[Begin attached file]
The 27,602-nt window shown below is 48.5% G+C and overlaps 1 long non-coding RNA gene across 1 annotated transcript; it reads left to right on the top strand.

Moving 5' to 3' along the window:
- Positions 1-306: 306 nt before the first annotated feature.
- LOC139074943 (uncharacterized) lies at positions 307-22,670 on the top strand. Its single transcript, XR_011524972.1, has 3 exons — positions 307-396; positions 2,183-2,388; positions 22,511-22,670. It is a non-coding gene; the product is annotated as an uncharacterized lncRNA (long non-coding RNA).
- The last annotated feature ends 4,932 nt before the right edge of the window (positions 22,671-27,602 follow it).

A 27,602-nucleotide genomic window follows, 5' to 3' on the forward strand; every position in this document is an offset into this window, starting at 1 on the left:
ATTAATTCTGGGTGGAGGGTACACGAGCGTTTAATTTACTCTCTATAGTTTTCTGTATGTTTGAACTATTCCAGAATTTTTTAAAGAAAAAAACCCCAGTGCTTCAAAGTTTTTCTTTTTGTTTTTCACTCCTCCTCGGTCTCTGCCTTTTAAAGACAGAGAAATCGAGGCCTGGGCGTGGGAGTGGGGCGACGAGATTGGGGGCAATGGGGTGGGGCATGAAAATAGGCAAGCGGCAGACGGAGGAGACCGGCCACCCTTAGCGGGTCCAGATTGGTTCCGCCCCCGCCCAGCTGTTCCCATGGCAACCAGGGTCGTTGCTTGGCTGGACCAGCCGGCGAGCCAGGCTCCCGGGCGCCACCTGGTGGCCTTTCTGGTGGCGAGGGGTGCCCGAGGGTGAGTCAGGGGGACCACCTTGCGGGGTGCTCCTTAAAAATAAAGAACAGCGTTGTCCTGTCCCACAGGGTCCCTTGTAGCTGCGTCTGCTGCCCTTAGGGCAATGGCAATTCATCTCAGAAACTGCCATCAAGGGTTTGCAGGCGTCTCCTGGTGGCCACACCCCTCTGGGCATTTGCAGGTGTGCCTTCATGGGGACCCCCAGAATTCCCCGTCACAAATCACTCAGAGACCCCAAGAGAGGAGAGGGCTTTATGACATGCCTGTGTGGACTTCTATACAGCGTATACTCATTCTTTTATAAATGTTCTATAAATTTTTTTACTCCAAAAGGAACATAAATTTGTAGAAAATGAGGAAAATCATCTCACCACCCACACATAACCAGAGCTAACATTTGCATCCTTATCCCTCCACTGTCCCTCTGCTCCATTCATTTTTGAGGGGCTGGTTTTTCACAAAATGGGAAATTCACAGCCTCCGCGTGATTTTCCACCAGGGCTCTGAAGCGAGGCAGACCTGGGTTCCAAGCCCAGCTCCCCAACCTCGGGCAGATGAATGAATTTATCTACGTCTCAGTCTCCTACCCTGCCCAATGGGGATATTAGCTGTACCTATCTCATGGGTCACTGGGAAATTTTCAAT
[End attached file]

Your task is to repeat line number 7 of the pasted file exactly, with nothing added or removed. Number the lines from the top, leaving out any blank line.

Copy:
ATTAATTCTGGGTGGAGGGTACACGAGCGTTTAATTTACTCTCTATAGTTTTCTGTATGTTTGAACTATTCCAGAATTTTTTAAAGAAAAAAACCCCAGTGCTTCAAAGTTTTTCTTTTTGTTTTTCACTCCTCCTCGGTCTCTGCCTTTTAAAGACAGAGAAATCGAGGCCTGGGCGTGGGAGTGGGGCGACGAGATTGGGGGCAATGGGGTGGGGCATGAAAATAGGCAAGCGGCAGACGGAGGAGACCGGCCACCCTTAGCGGGTCCAGATTGGTTCCGCCCCCGCCCAGCTGTTCCCATGGCAACCAGGGTCGTTGCTTGGCTGGACCAGCCGGCGAGCCAGGCTCCCGGGCGCCACCTGGTGGCCTTTCTGGTGGCGAGGGGTGCCCGAGGGTGAGTCAGGGGGACCACCTTGCGGGGTGCTCCTTAAAAATAAAGAACAGCGTTGTCCTGTCCCACAGGGTCCCTTGTAGCTGCGTCTGCTGCCCTTAGGGCAATGGCAATTCATCTCAGAAACTGCCATCAAGGGTTTGCAGGCGTCTCCTGGTGGCCACACCCCTCTGGGCATTTGCAGGTGTGCCTTCATGGGGACCCCCAGAATTCCCCGTCACAAATCACTCAGAGACCCCAAGAGAGGAGAGGGCTTTATGACATGCCTGTGTGGACTTCTATACAGCGTATACTCATTCTTTTATAAATGTTCTATAAATTTTTTTACTCCAAAAGGAACATAAATTTGTAGAAAATGAGGAAAATCATCTCACCACCCACACATAACCAGAGCTAACATTTGCATCCTTATCCCTCCACTGTCCCTCTGCTCCATTCATTTTTGAGGGGCTGGTTTTTCACAAAATGGGAAATTCACAGCCTCCGCGTGATTTTCCACCAGGGCTCTGAAGCGAGGCAGACCTGGGTTCCAAGCCCAGCTCCCCAACCTCGGGCAGATGAATGAATTTATCTACGTCTCAGTCTCCTACCCTGCCCAATGGGGATATTAGCTGTACCTATCTCATGGGTCACTGGGAAATTTTCAAT